The Oconee County Board of Commissioners on Tuesday night is scheduled to remove key responsibility for the county’s farmland protection program from a citizen committee that initiated the program in 1998 and has controlled the program since.
Instead, the Commissioners are set to shift responsibility for selection of farms for the program to a committee they appoint and control.
Because of their stated unhappiness with the existing selection process, the Commissioners passed up the near certainty of receiving $175,000 in federal funding and the opportunity to protect a farm in the county in the current fiscal cycle.
The next opportunity the county will have for these federal funds will come in the next federal fiscal year, which starts on Oct. 1. Those funds will be available only if Congress agrees on a farm bill that includes funding for the federal Farm and Ranchlands Protection Program (FRPP) or a similar federal initiative.
Since 2003, Oconee County has been a leader in the state in farmland protection, placing permanent conservation easements on 485 acres of farmland in the county, preventing it, in perpetuity, from being developed.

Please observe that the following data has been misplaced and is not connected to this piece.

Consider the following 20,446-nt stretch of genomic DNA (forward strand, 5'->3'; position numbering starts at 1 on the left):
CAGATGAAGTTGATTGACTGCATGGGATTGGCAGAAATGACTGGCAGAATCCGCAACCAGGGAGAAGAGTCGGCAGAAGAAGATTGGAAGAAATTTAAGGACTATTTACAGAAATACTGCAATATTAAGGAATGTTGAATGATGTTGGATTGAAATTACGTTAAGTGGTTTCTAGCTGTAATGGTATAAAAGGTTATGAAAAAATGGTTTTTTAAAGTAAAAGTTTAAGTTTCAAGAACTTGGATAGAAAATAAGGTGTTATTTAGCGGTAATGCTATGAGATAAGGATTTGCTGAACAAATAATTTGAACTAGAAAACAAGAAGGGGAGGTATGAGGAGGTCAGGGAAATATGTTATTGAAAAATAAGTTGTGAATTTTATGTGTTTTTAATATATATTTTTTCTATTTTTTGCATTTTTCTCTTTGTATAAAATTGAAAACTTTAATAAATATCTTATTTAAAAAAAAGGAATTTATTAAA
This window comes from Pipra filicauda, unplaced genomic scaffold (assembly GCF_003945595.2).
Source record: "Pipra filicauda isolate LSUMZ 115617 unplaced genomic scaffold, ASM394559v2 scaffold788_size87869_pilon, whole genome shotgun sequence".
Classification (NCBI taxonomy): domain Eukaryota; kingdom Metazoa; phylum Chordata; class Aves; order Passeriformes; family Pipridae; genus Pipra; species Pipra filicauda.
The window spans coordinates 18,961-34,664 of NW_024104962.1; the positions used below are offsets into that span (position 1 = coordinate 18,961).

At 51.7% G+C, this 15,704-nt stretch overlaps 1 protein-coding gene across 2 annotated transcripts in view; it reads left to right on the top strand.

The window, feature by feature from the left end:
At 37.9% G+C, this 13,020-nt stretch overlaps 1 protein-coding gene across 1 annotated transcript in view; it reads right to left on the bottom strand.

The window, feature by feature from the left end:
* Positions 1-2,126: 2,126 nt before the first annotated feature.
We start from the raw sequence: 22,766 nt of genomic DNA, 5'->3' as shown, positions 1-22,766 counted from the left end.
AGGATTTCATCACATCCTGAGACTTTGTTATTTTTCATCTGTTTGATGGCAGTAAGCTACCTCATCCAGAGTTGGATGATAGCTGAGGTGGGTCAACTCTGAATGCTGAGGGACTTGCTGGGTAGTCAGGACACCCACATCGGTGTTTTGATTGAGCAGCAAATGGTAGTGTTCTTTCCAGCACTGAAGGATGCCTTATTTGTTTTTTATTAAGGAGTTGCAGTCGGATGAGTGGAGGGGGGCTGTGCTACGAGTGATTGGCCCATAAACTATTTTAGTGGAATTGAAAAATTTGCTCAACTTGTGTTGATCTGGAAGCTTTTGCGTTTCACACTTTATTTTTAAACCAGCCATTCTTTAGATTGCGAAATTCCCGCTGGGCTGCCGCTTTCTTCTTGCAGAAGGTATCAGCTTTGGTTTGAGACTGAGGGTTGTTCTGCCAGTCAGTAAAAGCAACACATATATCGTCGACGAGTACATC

Only $507,800 of the $2,929,510 spent on the program has been covered by local tax money, with the federal government contributing the largest share of funding, $1,947,240. The landowners also contributed to the program, and the total value of easements is about $3.5 million.
Tuesday Night Agenda
Commissioner Mark Saxon told me in a telephone conversation on Wednesday that the Commissioners have agreed to create their own selection committee of five persons “to actually select the farms” that will be put forward for funding as part of the FRPP in the future.